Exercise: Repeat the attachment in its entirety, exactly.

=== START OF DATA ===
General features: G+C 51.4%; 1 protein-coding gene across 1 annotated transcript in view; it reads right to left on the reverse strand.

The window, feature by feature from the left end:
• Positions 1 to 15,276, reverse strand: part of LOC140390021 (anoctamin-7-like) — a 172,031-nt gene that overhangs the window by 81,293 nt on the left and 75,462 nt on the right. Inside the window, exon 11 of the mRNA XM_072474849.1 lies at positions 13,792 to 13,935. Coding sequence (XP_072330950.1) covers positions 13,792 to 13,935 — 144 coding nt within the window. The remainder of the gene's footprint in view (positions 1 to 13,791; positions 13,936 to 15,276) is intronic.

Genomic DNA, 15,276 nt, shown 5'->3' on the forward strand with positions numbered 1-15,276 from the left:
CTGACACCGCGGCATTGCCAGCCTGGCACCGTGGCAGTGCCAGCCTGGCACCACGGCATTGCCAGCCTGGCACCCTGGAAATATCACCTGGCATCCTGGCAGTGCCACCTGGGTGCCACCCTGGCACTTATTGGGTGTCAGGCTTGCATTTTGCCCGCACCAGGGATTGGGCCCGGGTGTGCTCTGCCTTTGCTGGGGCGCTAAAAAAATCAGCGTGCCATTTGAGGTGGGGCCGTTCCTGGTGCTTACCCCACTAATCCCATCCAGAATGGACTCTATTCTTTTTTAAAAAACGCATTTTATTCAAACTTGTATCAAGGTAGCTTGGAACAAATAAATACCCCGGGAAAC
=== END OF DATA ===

General features: G+C 51.4%; 1 protein-coding gene across 1 annotated transcript in view; it reads right to left on the reverse strand.

The window, feature by feature from the left end:
• Positions 1 to 15,276, reverse strand: part of LOC140390021 (anoctamin-7-like) — a 172,031-nt gene that overhangs the window by 81,293 nt on the left and 75,462 nt on the right. Inside the window, exon 11 of the mRNA XM_072474849.1 lies at positions 13,792 to 13,935. Coding sequence (XP_072330950.1) covers positions 13,792 to 13,935 — 144 coding nt within the window. The remainder of the gene's footprint in view (positions 1 to 13,791; positions 13,936 to 15,276) is intronic.

Genomic DNA, 15,276 nt, shown 5'->3' on the forward strand with positions numbered 1-15,276 from the left:
CTGACACCGCGGCATTGCCAGCCTGGCACCGTGGCAGTGCCAGCCTGGCACCACGGCATTGCCAGCCTGGCACCCTGGAAATATCACCTGGCATCCTGGCAGTGCCACCTGGGTGCCACCCTGGCACTTATTGGGTGTCAGGCTTGCATTTTGCCCGCACCAGGGATTGGGCCCGGGTGTGCTCTGCCTTTGCTGGGGCGCTAAAAAAATCAGCGTGCCATTTGAGGTGGGGCCGTTCCTGGTGCTTACCCCACTAATCCCATCCAGAATGGACTCTATTCTTTTTTAAAAAACGCATTTTATTCAAACTTGTATCAAGGTAGCTTGGAACAAATAAATACCCCGGGAAAC